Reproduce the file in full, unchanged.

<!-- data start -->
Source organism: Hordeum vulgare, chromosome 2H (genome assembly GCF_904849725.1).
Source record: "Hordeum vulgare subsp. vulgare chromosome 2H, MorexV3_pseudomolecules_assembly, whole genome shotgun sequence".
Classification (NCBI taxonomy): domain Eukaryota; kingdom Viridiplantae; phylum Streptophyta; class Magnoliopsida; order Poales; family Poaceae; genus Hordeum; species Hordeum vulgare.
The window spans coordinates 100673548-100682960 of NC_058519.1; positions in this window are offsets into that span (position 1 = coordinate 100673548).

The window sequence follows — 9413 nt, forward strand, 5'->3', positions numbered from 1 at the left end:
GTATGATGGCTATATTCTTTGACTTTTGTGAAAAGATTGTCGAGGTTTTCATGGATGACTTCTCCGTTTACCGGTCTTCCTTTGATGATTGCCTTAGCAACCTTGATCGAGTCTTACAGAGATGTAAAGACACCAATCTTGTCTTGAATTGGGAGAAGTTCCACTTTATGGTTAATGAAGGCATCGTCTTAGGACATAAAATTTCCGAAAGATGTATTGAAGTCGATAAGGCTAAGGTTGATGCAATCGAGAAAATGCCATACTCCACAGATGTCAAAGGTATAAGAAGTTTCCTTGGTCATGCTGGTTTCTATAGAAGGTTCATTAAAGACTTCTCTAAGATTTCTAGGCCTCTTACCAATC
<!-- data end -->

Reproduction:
Source organism: Hordeum vulgare, chromosome 2H (genome assembly GCF_904849725.1).
Source record: "Hordeum vulgare subsp. vulgare chromosome 2H, MorexV3_pseudomolecules_assembly, whole genome shotgun sequence".
Classification (NCBI taxonomy): domain Eukaryota; kingdom Viridiplantae; phylum Streptophyta; class Magnoliopsida; order Poales; family Poaceae; genus Hordeum; species Hordeum vulgare.
The window spans coordinates 100673548-100682960 of NC_058519.1; positions in this window are offsets into that span (position 1 = coordinate 100673548).

The window sequence follows — 9413 nt, forward strand, 5'->3', positions numbered from 1 at the left end:
GTATGATGGCTATATTCTTTGACTTTTGTGAAAAGATTGTCGAGGTTTTCATGGATGACTTCTCCGTTTACCGGTCTTCCTTTGATGATTGCCTTAGCAACCTTGATCGAGTCTTACAGAGATGTAAAGACACCAATCTTGTCTTGAATTGGGAGAAGTTCCACTTTATGGTTAATGAAGGCATCGTCTTAGGACATAAAATTTCCGAAAGATGTATTGAAGTCGATAAGGCTAAGGTTGATGCAATCGAGAAAATGCCATACTCCACAGATGTCAAAGGTATAAGAAGTTTCCTTGGTCATGCTGGTTTCTATAGAAGGTTCATTAAAGACTTCTCTAAGATTTCTAGGCCTCTTACCAATC